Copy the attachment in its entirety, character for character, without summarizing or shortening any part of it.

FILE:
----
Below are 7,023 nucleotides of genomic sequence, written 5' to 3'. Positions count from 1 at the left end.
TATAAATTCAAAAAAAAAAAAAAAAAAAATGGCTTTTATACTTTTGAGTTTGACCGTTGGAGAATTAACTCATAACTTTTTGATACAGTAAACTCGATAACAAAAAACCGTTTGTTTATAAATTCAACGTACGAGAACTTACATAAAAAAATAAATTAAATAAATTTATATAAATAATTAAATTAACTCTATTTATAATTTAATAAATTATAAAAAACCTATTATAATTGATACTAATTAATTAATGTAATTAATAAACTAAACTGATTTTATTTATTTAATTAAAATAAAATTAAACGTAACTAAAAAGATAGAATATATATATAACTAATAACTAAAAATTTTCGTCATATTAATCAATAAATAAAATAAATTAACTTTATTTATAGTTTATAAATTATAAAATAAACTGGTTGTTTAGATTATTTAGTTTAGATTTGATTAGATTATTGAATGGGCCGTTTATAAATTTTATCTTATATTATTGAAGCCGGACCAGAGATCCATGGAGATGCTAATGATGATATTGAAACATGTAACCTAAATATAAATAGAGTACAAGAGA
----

Below are 7,023 nucleotides of genomic sequence, written 5' to 3'. Positions count from 1 at the left end.
TATAAATTCAAAAAAAAAAAAAAAAAAAATGGCTTTTATACTTTTGAGTTTGACCGTTGGAGAATTAACTCATAACTTTTTGATACAGTAAACTCGATAACAAAAAACCGTTTGTTTATAAATTCAACGTACGAGAACTTACATAAAAAAATAAATTAAATAAATTTATATAAATAATTAAATTAACTCTATTTATAATTTAATAAATTATAAAAAACCTATTATAATTGATACTAATTAATTAATGTAATTAATAAACTAAACTGATTTTATTTATTTAATTAAAATAAAATTAAACGTAACTAAAAAGATAGAATATATATATAACTAATAACTAAAAATTTTCGTCATATTAATCAATAAATAAAATAAATTAACTTTATTTATAGTTTATAAATTATAAAATAAACTGGTTGTTTAGATTATTTAGTTTAGATTTGATTAGATTATTGAATGGGCCGTTTATAAATTTTATCTTATATTATTGAAGCCGGACCAGAGATCCATGGAGATGCTAATGATGATATTGAAACATGTAACCTAAATATAAATAGAGTACAAGAGA